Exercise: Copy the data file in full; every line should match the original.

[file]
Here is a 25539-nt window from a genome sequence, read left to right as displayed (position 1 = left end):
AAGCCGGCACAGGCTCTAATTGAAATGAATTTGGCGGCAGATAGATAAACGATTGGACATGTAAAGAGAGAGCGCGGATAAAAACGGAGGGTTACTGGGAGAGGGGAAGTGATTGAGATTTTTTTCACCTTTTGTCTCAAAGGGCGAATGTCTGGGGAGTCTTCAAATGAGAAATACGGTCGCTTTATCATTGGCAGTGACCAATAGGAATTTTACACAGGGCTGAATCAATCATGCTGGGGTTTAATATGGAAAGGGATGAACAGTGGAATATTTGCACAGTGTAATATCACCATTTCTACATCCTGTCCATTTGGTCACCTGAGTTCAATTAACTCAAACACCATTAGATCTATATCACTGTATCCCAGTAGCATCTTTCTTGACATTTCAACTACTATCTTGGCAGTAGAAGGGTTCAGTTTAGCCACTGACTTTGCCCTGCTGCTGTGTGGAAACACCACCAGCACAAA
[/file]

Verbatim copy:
Here is a 25539-nt window from a genome sequence, read left to right as displayed (position 1 = left end):
AAGCCGGCACAGGCTCTAATTGAAATGAATTTGGCGGCAGATAGATAAACGATTGGACATGTAAAGAGAGAGCGCGGATAAAAACGGAGGGTTACTGGGAGAGGGGAAGTGATTGAGATTTTTTTCACCTTTTGTCTCAAAGGGCGAATGTCTGGGGAGTCTTCAAATGAGAAATACGGTCGCTTTATCATTGGCAGTGACCAATAGGAATTTTACACAGGGCTGAATCAATCATGCTGGGGTTTAATATGGAAAGGGATGAACAGTGGAATATTTGCACAGTGTAATATCACCATTTCTACATCCTGTCCATTTGGTCACCTGAGTTCAATTAACTCAAACACCATTAGATCTATATCACTGTATCCCAGTAGCATCTTTCTTGACATTTCAACTACTATCTTGGCAGTAGAAGGGTTCAGTTTAGCCACTGACTTTGCCCTGCTGCTGTGTGGAAACACCACCAGCACAAA